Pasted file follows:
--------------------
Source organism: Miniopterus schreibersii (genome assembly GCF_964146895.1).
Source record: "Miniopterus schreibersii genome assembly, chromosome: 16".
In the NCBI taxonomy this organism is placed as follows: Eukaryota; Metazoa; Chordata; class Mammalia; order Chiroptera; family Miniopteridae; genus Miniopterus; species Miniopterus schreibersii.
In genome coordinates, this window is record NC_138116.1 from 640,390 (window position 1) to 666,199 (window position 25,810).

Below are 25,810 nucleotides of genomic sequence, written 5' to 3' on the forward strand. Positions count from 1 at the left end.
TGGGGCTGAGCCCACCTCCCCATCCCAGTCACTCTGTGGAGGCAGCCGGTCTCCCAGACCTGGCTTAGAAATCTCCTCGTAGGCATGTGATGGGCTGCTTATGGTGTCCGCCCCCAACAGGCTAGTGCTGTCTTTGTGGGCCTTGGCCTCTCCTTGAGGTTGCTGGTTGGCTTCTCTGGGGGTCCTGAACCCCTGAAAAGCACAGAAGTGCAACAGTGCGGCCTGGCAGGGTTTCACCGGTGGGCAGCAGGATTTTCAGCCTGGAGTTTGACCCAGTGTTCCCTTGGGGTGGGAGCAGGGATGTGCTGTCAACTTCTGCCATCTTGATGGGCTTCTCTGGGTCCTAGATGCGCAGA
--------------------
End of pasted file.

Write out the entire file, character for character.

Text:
Source organism: Miniopterus schreibersii (genome assembly GCF_964146895.1).
Source record: "Miniopterus schreibersii genome assembly, chromosome: 16".
In the NCBI taxonomy this organism is placed as follows: Eukaryota; Metazoa; Chordata; class Mammalia; order Chiroptera; family Miniopteridae; genus Miniopterus; species Miniopterus schreibersii.
In genome coordinates, this window is record NC_138116.1 from 640,390 (window position 1) to 666,199 (window position 25,810).

Below are 25,810 nucleotides of genomic sequence, written 5' to 3' on the forward strand. Positions count from 1 at the left end.
TGGGGCTGAGCCCACCTCCCCATCCCAGTCACTCTGTGGAGGCAGCCGGTCTCCCAGACCTGGCTTAGAAATCTCCTCGTAGGCATGTGATGGGCTGCTTATGGTGTCCGCCCCCAACAGGCTAGTGCTGTCTTTGTGGGCCTTGGCCTCTCCTTGAGGTTGCTGGTTGGCTTCTCTGGGGGTCCTGAACCCCTGAAAAGCACAGAAGTGCAACAGTGCGGCCTGGCAGGGTTTCACCGGTGGGCAGCAGGATTTTCAGCCTGGAGTTTGACCCAGTGTTCCCTTGGGGTGGGAGCAGGGATGTGCTGTCAACTTCTGCCATCTTGATGGGCTTCTCTGGGTCCTAGATGCGCAGA